Parachute landing fall

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Parachute landing fall practice
Students practice their PLFs during the first week of U.S. Army Airborne School (a.k.a. "Ground Week")

A parachute landing fall (PLF) is a safety technique that allows a parachutist to land safely and without injury. The technique is performed by paratroopers and recreational parachutists alike. The technique is used to displace the energy of the body contacting the earth at high speeds. The parachutist ideally lands facing the direction of travel with feet and knees together. At the moment first contact is made with the ground, the person goes from an upright position to absorbing the impact by allowing the body to buckle and go toward a horizontal position while rotating toward the side (generally the direction with the dominant directional speed). When executed properly, this technique is capable of allowing a parachutist to survive uninjured during landing speeds that would otherwise cause severe injury or even death.

Technique[edit]

While landing under a parachute canopy, the jumper's feet strike the ground first and, immediately, he throws himself sideways to distribute the landing shock sequentially along five points of body contact with the ground:

  1. the balls of the feet
  2. the side of the calf
  3. the side of the thigh
  4. the side of the hip, or buttocks
  5. the side of the back (latissimus dorsi muscle)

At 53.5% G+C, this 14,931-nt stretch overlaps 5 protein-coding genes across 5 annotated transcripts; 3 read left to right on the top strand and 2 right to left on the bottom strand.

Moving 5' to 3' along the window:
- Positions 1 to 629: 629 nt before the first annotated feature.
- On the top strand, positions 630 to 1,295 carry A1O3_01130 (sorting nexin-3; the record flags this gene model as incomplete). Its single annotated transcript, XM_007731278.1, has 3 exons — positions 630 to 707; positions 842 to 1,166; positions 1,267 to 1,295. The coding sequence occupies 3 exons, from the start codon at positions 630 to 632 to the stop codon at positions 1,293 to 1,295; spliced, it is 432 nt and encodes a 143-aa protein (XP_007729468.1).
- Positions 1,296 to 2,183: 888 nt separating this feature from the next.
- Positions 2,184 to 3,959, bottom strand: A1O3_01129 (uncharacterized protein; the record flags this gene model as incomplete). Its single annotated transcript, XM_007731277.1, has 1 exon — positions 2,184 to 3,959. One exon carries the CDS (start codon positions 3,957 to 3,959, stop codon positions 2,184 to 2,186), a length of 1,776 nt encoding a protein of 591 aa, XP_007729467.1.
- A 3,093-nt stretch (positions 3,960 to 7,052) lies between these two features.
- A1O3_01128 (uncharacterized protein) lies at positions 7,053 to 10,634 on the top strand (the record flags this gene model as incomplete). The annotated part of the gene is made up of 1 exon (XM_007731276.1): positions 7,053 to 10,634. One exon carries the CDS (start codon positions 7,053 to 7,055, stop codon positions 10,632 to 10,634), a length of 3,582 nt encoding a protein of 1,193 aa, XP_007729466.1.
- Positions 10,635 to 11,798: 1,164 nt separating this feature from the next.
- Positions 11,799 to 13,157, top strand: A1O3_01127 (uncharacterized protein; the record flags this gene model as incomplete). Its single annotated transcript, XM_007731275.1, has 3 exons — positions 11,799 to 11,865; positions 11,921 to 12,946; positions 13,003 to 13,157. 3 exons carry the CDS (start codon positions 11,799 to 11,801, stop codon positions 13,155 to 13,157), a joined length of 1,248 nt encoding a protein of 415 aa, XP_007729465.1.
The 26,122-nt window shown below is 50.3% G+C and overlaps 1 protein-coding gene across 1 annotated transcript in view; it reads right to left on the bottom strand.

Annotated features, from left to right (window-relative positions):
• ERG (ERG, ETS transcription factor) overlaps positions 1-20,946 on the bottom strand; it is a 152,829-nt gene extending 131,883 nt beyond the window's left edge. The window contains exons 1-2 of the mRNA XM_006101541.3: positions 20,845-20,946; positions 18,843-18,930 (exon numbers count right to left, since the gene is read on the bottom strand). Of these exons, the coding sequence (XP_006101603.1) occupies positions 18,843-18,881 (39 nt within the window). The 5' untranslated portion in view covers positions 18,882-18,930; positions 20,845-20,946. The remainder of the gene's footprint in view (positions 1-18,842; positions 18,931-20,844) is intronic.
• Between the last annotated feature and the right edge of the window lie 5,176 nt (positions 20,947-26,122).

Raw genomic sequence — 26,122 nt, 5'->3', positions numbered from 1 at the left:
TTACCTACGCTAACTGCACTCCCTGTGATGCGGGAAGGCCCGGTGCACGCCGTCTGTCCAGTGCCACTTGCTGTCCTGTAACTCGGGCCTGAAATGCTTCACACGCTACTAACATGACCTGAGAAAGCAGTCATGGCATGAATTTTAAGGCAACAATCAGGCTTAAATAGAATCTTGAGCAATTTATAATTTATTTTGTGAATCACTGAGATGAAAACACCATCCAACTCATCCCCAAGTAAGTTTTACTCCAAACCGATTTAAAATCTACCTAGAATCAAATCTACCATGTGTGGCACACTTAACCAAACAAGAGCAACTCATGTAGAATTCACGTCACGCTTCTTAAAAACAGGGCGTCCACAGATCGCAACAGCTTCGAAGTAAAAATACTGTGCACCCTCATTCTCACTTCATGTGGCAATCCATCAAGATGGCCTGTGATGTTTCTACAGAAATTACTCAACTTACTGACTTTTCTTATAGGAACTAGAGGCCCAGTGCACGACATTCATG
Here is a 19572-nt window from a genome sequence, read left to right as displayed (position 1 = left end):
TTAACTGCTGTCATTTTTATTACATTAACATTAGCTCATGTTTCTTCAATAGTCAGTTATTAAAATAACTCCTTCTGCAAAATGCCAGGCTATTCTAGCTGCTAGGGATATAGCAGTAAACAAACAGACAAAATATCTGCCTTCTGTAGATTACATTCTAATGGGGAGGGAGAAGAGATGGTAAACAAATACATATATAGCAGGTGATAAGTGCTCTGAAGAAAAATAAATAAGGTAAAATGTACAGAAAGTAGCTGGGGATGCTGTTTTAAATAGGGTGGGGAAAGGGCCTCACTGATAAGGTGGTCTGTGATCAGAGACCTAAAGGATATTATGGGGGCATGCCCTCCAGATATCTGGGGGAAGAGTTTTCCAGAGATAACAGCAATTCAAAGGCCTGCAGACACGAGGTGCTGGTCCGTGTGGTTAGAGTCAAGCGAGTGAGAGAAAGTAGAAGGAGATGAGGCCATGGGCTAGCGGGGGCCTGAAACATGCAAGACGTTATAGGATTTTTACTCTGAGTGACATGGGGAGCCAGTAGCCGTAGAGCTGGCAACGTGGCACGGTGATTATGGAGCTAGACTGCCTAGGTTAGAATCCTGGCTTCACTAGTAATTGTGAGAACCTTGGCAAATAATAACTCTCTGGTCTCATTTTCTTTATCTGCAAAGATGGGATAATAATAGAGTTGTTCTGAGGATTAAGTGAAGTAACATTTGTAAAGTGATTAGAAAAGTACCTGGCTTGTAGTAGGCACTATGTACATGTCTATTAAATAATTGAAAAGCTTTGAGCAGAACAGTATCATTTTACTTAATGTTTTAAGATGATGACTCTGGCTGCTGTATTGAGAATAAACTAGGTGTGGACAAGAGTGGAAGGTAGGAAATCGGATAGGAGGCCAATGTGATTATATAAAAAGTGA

During a parachute landing fall, the jumper's legs are slightly bent at the knee, the chin is tucked in, and the parachute risers may be grasped in an arm-bar protecting the face and throat, with the elbows tucked into the sides to prevent injury. Alternatively, the hands can be linked behind the neck with elbows tucked in close.

The fall is executed in one of six directions—left front, left side, left rear, right front, right side, right rear—depending on the jumper's direction of drift, the terrain, wind, and any oscillation of the jumper. With repeated practice by jumping from a shoulder height platform onto the ground or into a sawdust pit, parachutists can learn to make smooth falls automatically, with a reflex action. Experienced jumpers can deploy a parachute landing fall naturally during an accidental fall; this has reduced or prevented injuries.

The parachute landing fall is most commonly performed by jumpers who are using round canopies. Such parachutes allow less directional control and less lateral- or vertical-speed control than square parachutes. When square canopies are used, experienced jumpers can often land in a standing or short run position at a low vertical speed, so they can remain in a standing position on arriving at the ground. When arriving at greater vertical speed under a round canopy, the parachute landing fall prevents injuries to the feet, ankles, legs, hips, or upper body.

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